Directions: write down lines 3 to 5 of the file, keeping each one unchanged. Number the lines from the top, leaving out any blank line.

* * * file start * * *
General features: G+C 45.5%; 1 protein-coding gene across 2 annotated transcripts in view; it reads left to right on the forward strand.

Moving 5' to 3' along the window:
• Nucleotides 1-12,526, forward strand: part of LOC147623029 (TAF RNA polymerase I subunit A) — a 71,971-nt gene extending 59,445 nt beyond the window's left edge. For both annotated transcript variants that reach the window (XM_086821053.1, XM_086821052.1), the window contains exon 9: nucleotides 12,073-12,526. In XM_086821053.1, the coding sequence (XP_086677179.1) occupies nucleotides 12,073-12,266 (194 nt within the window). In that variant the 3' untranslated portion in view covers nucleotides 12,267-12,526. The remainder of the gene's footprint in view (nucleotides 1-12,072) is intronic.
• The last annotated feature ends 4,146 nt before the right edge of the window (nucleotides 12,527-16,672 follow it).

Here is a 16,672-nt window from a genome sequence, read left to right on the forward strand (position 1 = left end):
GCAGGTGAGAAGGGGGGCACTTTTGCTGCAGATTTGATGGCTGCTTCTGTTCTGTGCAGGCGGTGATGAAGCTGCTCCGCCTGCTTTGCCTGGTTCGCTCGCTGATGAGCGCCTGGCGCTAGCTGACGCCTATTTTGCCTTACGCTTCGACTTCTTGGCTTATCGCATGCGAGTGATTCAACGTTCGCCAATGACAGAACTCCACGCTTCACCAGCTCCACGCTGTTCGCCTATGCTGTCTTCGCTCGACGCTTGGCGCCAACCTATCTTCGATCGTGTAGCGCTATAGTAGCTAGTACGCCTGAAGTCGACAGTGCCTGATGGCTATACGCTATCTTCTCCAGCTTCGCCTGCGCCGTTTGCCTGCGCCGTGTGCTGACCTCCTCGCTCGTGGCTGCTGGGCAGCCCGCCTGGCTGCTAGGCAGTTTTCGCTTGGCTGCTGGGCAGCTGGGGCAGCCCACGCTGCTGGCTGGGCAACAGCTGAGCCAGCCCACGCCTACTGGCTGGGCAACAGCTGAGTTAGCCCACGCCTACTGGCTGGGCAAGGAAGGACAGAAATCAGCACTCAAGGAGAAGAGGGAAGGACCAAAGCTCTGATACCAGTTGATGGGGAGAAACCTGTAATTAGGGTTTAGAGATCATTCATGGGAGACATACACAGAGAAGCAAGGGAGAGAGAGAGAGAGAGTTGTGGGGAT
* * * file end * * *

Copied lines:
• Nucleotides 1-12,526, forward strand: part of LOC147623029 (TAF RNA polymerase I subunit A) — a 71,971-nt gene extending 59,445 nt beyond the window's left edge. For both annotated transcript variants that reach the window (XM_086821053.1, XM_086821052.1), the window contains exon 9: nucleotides 12,073-12,526. In XM_086821053.1, the coding sequence (XP_086677179.1) occupies nucleotides 12,073-12,266 (194 nt within the window). In that variant the 3' untranslated portion in view covers nucleotides 12,267-12,526. The remainder of the gene's footprint in view (nucleotides 1-12,072) is intronic.
• The last annotated feature ends 4,146 nt before the right edge of the window (nucleotides 12,527-16,672 follow it).

Here is a 16,672-nt window from a genome sequence, read left to right on the forward strand (position 1 = left end):